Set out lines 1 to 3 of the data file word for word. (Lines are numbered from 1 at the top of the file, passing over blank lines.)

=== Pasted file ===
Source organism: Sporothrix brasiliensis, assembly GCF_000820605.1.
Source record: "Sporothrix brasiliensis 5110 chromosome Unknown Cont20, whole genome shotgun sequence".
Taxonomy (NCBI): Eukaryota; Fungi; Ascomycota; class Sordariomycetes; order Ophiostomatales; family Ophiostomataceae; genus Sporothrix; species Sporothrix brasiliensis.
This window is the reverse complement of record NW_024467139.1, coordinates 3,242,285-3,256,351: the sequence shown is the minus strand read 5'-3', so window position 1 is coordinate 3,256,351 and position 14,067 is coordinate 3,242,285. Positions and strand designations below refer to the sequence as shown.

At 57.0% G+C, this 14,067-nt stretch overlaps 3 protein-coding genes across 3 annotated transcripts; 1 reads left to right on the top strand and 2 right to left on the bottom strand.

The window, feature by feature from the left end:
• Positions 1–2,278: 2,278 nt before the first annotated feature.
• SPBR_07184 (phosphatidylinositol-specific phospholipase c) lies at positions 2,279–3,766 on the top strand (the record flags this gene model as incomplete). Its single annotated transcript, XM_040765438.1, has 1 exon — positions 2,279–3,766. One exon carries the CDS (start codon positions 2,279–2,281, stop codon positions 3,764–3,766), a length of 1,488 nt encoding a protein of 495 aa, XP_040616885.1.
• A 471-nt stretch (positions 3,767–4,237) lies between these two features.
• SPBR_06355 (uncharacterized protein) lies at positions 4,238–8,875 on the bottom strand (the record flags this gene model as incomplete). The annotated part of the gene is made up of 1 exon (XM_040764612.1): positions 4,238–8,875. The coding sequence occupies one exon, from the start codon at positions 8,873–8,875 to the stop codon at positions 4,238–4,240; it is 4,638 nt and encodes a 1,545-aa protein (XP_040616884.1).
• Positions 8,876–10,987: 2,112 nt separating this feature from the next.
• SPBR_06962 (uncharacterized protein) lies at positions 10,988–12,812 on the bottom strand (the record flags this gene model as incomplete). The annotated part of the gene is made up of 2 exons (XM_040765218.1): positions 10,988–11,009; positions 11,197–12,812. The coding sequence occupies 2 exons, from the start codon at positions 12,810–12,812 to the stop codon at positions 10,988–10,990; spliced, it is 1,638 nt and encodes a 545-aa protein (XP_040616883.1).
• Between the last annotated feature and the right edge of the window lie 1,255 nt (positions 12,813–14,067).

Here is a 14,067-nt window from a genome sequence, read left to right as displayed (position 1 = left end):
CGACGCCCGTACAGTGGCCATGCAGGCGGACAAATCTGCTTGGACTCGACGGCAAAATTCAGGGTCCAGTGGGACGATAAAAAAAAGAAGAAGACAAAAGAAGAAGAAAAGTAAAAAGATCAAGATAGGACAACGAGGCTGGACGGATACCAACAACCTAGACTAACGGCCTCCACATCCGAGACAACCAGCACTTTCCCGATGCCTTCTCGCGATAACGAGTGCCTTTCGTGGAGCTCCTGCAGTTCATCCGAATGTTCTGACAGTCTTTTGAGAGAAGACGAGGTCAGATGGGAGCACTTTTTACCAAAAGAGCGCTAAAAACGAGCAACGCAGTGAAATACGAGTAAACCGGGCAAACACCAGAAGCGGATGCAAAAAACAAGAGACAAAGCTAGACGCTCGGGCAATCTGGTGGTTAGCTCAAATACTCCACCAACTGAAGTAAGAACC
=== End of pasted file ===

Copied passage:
Source organism: Sporothrix brasiliensis, assembly GCF_000820605.1.
Source record: "Sporothrix brasiliensis 5110 chromosome Unknown Cont20, whole genome shotgun sequence".
Taxonomy (NCBI): Eukaryota; Fungi; Ascomycota; class Sordariomycetes; order Ophiostomatales; family Ophiostomataceae; genus Sporothrix; species Sporothrix brasiliensis.